1. Most of what you know is wrong.
2. Even what's right is only mostly right.
3. Part of the problem is the residue of half-facts and pseudofacts, the detritus of actual memory that becomes indistinguishable from truth in the cluttered mind.
4. Or, to use a different metaphor, from a grab-bag of anecdotes and factoids, you are likely to pluck something stale or half-eaten.
5. It's not whether you're wrong--because you probably are--but whether you are willing to intellectually clean house, or, again switching metaphors, pick that stale factoid out of your teeth.
For what it's worth, a slew of articles--this one in particular--punctured a myth I'd believed true, and prompted this post. As a teacher who loves an impromptu lecture, I've assembled a vast mental trivia collection, always ready to deploy a fact that might amplify a point I'm making. It hurts to be wrong, but it hurts more to be confidently, persuasively wrong in front of a class full of eager learners.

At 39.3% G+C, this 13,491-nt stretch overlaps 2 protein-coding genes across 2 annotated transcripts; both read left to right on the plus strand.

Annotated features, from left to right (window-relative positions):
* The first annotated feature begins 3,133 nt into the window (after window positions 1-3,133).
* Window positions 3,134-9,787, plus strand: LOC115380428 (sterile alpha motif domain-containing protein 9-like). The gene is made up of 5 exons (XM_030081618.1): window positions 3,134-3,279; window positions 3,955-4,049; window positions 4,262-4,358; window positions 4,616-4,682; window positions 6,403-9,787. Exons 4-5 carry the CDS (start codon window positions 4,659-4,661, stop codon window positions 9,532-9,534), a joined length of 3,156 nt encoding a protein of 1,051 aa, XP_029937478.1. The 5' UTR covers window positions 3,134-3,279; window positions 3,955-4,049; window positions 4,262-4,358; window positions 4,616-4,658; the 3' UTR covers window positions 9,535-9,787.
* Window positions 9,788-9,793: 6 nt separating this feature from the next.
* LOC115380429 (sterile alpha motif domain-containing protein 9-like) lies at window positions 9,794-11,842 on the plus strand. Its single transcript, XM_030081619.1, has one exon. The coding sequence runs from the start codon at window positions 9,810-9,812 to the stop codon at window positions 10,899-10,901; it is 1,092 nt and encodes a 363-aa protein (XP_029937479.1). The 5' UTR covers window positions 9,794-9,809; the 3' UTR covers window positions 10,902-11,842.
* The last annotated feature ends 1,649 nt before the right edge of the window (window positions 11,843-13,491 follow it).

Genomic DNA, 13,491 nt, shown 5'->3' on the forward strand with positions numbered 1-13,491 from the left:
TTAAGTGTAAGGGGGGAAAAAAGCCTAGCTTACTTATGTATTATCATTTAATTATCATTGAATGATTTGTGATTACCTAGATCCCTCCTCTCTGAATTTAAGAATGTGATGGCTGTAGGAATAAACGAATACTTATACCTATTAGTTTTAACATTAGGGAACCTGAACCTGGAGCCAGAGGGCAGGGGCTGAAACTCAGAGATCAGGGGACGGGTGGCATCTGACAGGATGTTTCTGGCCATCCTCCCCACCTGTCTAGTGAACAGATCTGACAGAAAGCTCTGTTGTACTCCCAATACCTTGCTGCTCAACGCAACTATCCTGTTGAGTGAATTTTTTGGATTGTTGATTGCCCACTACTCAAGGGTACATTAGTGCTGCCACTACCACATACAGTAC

So I become my own Snopes.com, constantly fact-checking myself. And although the folks who run Snopes worry that extreme skepticism is harmful to knowledge, in my experience, in the grand scheme it's dwarfed by gullibility, intellectual laziness, and false confidence in fake facts.